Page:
- It’s possible some people in high-risk situations might be asked to show paperwork or other evidence of immunity. If this is you, getting a vaccine might be the most straightforward way to get the documentation you need.
There are potential downsides, too. Here are the risks:
- The COVID-19 vaccines haven’t been well-studied yet in people who have recovered from COVID. While the vaccine developers are reporting mild to moderate side effects in their study groups, many of those groups did not include people who had already fought off COVID. (This makes sense, because it was important to measure the immunity each vaccine could create on its own.) It’s possible the side effects of a vaccine could be stronger in someone who already has an immune response.
- If vaccines are in short supply, it’s possible that people with immunity could be a lower priority for vaccination. How this might be determined, and how it could affect you, will come down to policy decisions made by our government and health leaders.
Which is more effective: natural immunity or the vaccine?
In the long run, getting a well-crafted vaccine will be a safer option than catching COVID. But from an immunity standpoint, could there be a hidden benefit to having gotten infected naturally?
This question can’t be answered yet. Right now, very few people have long-term immunity of any kind, so it’s hard to compare the two. However, there are some interesting things to consider as we learn more.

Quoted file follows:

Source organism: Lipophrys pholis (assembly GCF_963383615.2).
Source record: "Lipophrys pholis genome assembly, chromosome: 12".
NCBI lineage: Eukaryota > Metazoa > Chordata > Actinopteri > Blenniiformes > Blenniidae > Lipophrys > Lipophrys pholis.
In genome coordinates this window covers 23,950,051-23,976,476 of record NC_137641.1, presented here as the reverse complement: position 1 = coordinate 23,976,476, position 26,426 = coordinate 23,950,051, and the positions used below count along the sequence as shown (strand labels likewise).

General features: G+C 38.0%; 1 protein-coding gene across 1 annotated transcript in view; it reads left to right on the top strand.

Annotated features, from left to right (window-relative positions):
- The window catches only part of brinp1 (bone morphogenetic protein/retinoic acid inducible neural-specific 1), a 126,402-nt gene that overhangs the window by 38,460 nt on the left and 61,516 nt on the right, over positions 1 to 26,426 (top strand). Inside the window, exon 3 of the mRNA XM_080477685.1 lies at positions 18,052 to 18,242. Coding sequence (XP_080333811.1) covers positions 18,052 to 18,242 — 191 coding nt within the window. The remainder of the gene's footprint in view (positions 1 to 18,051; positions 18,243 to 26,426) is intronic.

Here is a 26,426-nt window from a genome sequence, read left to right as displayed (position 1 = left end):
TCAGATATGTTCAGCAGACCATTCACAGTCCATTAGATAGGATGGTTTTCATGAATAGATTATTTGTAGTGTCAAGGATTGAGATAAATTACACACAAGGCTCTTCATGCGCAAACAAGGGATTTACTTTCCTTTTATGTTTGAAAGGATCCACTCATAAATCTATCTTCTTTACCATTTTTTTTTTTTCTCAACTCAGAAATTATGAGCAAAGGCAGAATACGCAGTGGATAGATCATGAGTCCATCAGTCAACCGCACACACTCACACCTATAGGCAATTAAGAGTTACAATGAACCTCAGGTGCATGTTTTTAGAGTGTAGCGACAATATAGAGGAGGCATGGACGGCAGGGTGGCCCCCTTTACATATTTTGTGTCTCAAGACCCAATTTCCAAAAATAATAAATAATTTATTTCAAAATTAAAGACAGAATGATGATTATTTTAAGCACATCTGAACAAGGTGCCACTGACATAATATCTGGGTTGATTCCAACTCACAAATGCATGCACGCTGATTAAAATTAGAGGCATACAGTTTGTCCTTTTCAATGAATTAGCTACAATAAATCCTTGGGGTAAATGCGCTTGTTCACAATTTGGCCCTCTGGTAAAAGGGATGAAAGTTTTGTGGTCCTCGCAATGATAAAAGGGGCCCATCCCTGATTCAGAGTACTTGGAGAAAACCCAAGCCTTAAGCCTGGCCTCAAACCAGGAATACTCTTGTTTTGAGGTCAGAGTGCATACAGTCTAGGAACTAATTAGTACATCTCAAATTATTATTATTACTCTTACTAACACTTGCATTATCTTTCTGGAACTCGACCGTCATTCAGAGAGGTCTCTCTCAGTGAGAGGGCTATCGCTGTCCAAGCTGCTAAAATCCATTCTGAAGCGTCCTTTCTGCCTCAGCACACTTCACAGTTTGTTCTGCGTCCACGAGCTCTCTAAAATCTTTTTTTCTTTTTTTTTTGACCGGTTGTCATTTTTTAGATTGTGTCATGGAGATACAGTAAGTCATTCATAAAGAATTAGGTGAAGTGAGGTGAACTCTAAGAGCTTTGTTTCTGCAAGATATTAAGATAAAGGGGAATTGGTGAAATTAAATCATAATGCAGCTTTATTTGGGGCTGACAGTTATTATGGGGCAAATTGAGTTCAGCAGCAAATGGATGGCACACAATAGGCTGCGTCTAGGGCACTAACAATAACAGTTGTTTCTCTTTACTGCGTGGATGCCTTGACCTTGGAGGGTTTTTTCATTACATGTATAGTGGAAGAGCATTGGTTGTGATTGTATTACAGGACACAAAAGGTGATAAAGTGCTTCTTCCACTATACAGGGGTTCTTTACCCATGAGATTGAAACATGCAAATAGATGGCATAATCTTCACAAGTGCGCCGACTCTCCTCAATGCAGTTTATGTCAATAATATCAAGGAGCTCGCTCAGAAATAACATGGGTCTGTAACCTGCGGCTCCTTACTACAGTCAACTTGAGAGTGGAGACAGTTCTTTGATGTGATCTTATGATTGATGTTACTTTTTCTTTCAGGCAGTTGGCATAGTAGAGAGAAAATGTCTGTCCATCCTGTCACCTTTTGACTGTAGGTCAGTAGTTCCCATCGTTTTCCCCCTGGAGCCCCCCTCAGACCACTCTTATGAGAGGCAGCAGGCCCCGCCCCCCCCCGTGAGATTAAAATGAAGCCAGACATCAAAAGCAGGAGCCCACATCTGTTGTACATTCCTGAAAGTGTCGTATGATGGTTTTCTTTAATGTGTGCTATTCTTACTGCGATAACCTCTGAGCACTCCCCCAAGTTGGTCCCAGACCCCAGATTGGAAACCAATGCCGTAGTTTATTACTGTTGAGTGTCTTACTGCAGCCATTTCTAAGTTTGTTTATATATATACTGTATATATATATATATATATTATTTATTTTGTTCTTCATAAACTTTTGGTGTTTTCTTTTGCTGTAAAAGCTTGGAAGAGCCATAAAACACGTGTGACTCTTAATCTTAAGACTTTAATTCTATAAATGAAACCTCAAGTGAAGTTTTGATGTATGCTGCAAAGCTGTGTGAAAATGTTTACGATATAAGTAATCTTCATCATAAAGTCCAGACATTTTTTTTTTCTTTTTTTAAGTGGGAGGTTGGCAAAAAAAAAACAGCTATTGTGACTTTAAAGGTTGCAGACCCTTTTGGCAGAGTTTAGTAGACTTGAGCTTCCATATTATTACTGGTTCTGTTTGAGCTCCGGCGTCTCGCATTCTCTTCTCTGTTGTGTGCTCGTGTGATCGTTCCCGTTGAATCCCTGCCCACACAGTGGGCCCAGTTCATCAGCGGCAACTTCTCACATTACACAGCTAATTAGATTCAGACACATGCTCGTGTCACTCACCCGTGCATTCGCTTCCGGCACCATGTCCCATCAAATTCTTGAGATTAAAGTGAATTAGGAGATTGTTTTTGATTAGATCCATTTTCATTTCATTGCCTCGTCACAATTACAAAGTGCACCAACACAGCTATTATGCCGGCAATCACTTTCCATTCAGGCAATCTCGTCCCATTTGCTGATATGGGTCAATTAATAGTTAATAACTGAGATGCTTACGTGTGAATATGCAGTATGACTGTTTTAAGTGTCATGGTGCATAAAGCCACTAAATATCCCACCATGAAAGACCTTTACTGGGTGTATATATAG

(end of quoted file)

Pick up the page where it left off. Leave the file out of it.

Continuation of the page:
The COVID-19 vaccines may produce more targeted antibodies
With natural immunity, your body makes antibodies against a variety of features of the virus. COVID-19 vaccines are designed to trigger antibodies that hone in on a certain molecular target — in most cases, the coronavirus spike protein.
The spike protein is part of what makes this virus so deadly, and antibodies that recognize it seem to be particularly effective at neutralizing it. It’s possible this targeted approach will lead to a stronger immune response in people who have had the vaccine.
Antibodies aren’t the whole picture when it comes to your immune response
Our bodies also make specialized immune system cells — T cells and B cells — that work with antibodies to fight infections. These cells have longer memories than antibodies, and their job is to stand ready over time.
While natural COVID-19 infections result in memory cells sometimes, we don’t know yet how sick you have to be before this mechanism kicks in. It’s possible that having a mild case of COVID just doesn’t get you this level of protection. Looking for these specialized cells is tricky and isn’t something that’s usually done outside of a research study.
Triggering this cellular immunity — in addition to antibody, or humoral, immunity — is a goal for vaccine makers. A vaccine that does both is going to be a good bet for long-term protection.
The bottom line
Right now it’s not clear if people who have recovered from COVID-19 should get in line for a vaccine. As we learn more about the roles of both vaccines and natural infection in creating long-term immunity to COVID-19, we’ll all be in a better position to make an informed decision.